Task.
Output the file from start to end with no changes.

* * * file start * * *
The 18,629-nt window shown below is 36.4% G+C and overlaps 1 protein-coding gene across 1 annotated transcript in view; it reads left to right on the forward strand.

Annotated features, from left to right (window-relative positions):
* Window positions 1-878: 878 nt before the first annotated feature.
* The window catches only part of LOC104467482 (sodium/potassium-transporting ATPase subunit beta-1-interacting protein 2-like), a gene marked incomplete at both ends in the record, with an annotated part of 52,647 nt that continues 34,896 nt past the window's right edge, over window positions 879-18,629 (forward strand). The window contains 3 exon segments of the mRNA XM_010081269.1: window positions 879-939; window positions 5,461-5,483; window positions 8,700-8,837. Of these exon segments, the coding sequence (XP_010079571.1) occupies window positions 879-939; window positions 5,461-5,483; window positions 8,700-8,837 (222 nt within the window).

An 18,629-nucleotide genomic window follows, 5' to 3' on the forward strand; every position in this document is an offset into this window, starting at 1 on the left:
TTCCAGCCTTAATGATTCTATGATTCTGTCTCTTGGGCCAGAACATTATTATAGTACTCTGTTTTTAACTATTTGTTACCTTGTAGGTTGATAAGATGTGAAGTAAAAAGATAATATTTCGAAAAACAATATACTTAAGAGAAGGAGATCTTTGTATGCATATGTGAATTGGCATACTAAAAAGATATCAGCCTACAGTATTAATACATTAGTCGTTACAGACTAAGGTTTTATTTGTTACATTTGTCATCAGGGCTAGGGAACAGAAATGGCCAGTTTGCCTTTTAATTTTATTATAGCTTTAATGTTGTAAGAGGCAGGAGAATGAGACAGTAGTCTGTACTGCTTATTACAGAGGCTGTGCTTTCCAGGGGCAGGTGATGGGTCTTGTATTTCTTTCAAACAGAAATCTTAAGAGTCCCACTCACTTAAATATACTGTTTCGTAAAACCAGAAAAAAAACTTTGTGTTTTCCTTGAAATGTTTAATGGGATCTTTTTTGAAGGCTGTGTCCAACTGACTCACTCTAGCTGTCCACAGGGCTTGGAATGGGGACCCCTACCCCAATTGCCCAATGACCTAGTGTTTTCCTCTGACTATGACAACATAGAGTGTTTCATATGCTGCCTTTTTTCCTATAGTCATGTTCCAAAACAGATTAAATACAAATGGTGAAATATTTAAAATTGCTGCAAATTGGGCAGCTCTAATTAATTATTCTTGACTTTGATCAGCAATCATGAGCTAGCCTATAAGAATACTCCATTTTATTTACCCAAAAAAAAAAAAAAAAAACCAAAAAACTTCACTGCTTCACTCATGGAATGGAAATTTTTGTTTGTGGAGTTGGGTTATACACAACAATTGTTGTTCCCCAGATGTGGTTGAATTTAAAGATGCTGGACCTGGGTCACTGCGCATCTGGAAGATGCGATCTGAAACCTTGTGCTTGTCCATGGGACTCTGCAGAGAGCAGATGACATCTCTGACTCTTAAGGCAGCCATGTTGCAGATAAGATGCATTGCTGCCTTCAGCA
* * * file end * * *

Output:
The 18,629-nt window shown below is 36.4% G+C and overlaps 1 protein-coding gene across 1 annotated transcript in view; it reads left to right on the forward strand.

Annotated features, from left to right (window-relative positions):
* Window positions 1-878: 878 nt before the first annotated feature.
* The window catches only part of LOC104467482 (sodium/potassium-transporting ATPase subunit beta-1-interacting protein 2-like), a gene marked incomplete at both ends in the record, with an annotated part of 52,647 nt that continues 34,896 nt past the window's right edge, over window positions 879-18,629 (forward strand). The window contains 3 exon segments of the mRNA XM_010081269.1: window positions 879-939; window positions 5,461-5,483; window positions 8,700-8,837. Of these exon segments, the coding sequence (XP_010079571.1) occupies window positions 879-939; window positions 5,461-5,483; window positions 8,700-8,837 (222 nt within the window).

An 18,629-nucleotide genomic window follows, 5' to 3' on the forward strand; every position in this document is an offset into this window, starting at 1 on the left:
TTCCAGCCTTAATGATTCTATGATTCTGTCTCTTGGGCCAGAACATTATTATAGTACTCTGTTTTTAACTATTTGTTACCTTGTAGGTTGATAAGATGTGAAGTAAAAAGATAATATTTCGAAAAACAATATACTTAAGAGAAGGAGATCTTTGTATGCATATGTGAATTGGCATACTAAAAAGATATCAGCCTACAGTATTAATACATTAGTCGTTACAGACTAAGGTTTTATTTGTTACATTTGTCATCAGGGCTAGGGAACAGAAATGGCCAGTTTGCCTTTTAATTTTATTATAGCTTTAATGTTGTAAGAGGCAGGAGAATGAGACAGTAGTCTGTACTGCTTATTACAGAGGCTGTGCTTTCCAGGGGCAGGTGATGGGTCTTGTATTTCTTTCAAACAGAAATCTTAAGAGTCCCACTCACTTAAATATACTGTTTCGTAAAACCAGAAAAAAAACTTTGTGTTTTCCTTGAAATGTTTAATGGGATCTTTTTTGAAGGCTGTGTCCAACTGACTCACTCTAGCTGTCCACAGGGCTTGGAATGGGGACCCCTACCCCAATTGCCCAATGACCTAGTGTTTTCCTCTGACTATGACAACATAGAGTGTTTCATATGCTGCCTTTTTTCCTATAGTCATGTTCCAAAACAGATTAAATACAAATGGTGAAATATTTAAAATTGCTGCAAATTGGGCAGCTCTAATTAATTATTCTTGACTTTGATCAGCAATCATGAGCTAGCCTATAAGAATACTCCATTTTATTTACCCAAAAAAAAAAAAAAAAAACCAAAAAACTTCACTGCTTCACTCATGGAATGGAAATTTTTGTTTGTGGAGTTGGGTTATACACAACAATTGTTGTTCCCCAGATGTGGTTGAATTTAAAGATGCTGGACCTGGGTCACTGCGCATCTGGAAGATGCGATCTGAAACCTTGTGCTTGTCCATGGGACTCTGCAGAGAGCAGATGACATCTCTGACTCTTAAGGCAGCCATGTTGCAGATAAGATGCATTGCTGCCTTCAGCA